My internship organization was based in France and the majority of the work that I did was in French. I chose to work with a French organization because of my field of study being a French major and the importance of language immersion. This aspect was initially intimidating speaking and corresponding with French natives because of my language level; however, this allowed room for improvement and growth in my language development. We corresponded through emails and Skype video calls, where we discussed the work that needed to be done with the festival.

Rock this Town, an annual international music festival that debuted in 2007, hosts documentaries, fiction, short films, video clips, biopics, events, record market, concerts and DJ sets. The festival was originally set to start in April but was moved to Nov. 9 – 14 because of the pandemic. During the first meeting I had with Mr. Le Falher in December 2020, I was accompanied by my resident director Robina Müller, who had been a major contributor to the adjustment and management of my internship organization. We met before the start of the program to discuss the aspects of the program and some of the work we would be doing together.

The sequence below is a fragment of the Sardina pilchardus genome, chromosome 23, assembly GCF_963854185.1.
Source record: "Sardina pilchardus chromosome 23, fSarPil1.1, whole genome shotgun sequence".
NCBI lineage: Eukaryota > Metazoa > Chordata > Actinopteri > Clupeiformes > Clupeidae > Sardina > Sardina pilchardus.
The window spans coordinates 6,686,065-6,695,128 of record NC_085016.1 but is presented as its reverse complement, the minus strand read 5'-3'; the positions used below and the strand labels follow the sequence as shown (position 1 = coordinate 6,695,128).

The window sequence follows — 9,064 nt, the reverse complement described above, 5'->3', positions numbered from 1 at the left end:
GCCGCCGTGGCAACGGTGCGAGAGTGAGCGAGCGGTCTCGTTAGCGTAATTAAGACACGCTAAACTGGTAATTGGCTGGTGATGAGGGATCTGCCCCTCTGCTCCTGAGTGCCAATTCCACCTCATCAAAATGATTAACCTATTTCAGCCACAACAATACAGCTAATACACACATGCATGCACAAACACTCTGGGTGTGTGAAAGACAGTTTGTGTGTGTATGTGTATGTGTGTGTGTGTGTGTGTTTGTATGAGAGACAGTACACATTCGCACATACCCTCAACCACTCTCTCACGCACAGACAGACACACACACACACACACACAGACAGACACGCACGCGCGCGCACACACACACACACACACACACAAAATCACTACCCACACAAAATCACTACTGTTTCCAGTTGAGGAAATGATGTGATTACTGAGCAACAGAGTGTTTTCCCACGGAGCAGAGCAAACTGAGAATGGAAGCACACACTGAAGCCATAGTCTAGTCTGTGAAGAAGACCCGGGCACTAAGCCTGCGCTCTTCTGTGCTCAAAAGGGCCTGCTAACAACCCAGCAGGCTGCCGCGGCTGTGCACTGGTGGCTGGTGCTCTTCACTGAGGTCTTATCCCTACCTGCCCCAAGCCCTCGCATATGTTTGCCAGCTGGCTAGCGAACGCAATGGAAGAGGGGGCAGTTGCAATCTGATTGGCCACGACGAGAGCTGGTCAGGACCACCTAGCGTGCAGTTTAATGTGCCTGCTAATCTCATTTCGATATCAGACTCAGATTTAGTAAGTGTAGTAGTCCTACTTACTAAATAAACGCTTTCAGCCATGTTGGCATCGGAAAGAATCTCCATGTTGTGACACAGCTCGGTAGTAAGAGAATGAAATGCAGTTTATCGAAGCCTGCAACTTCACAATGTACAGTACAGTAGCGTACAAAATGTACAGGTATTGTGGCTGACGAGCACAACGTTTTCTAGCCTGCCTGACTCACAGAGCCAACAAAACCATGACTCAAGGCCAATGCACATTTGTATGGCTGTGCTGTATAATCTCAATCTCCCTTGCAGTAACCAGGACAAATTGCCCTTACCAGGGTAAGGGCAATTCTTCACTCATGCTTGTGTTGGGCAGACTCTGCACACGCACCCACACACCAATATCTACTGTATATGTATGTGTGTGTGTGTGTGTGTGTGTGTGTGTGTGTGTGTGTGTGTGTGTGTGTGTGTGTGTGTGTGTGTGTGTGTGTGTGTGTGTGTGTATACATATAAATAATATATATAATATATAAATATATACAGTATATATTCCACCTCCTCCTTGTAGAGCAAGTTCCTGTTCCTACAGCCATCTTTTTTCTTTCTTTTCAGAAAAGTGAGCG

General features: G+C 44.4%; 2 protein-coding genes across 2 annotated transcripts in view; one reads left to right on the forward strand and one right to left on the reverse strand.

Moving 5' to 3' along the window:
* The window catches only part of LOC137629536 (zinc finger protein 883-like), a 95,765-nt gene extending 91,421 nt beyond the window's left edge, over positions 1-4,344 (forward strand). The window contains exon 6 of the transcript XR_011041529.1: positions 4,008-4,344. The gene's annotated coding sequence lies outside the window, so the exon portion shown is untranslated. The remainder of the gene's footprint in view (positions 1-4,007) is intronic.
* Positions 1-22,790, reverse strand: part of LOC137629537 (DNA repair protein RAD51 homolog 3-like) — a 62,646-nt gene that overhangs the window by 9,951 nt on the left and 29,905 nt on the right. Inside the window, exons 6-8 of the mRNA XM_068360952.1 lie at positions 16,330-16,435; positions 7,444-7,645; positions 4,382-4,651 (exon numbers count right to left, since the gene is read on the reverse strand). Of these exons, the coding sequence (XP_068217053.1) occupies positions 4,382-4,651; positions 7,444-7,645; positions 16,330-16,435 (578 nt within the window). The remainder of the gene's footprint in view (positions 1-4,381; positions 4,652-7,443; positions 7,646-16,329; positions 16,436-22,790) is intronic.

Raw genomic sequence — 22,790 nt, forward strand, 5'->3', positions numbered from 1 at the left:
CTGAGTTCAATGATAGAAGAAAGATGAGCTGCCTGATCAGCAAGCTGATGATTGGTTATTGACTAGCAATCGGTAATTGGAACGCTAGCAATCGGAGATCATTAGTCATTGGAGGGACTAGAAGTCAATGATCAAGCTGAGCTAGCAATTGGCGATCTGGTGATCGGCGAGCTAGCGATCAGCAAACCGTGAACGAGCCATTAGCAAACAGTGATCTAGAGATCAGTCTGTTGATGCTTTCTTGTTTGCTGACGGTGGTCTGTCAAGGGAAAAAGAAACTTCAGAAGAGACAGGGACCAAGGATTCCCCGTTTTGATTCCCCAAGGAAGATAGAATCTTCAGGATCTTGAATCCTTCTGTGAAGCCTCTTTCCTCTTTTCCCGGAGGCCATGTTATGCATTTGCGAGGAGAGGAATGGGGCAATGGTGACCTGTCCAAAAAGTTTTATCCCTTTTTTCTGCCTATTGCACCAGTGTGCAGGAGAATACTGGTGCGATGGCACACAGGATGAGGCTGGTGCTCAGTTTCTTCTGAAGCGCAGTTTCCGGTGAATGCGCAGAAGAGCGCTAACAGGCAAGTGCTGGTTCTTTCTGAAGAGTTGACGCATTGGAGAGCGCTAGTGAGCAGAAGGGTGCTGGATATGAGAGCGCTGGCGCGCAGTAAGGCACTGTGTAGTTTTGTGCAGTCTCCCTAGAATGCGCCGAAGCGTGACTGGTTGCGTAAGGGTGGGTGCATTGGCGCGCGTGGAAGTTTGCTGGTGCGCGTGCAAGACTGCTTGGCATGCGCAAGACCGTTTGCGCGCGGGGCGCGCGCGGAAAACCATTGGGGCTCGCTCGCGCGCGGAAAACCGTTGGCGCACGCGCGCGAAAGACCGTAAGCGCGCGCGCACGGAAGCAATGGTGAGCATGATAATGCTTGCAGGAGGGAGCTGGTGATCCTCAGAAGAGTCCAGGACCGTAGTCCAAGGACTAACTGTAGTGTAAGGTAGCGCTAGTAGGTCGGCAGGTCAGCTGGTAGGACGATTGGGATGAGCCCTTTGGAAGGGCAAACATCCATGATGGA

During this first meeting, we talked about the hours of the internship and how best they needed to be completed. In France, students who are participating in internships have certain duration limits they must abide by, and we initially presumed that we would have to follow those protocols. As the internship started, we made adjustments as necessary to finish the internship within a timely manner. Through this first meeting, I was also introduced to the time difference of six-hours and it was made evident that this would be an important factor moving forward with communication. There were many interesting things I learned along the way with not only France’s response to the pandemic compared to the United States but with working hours, holidays and time change.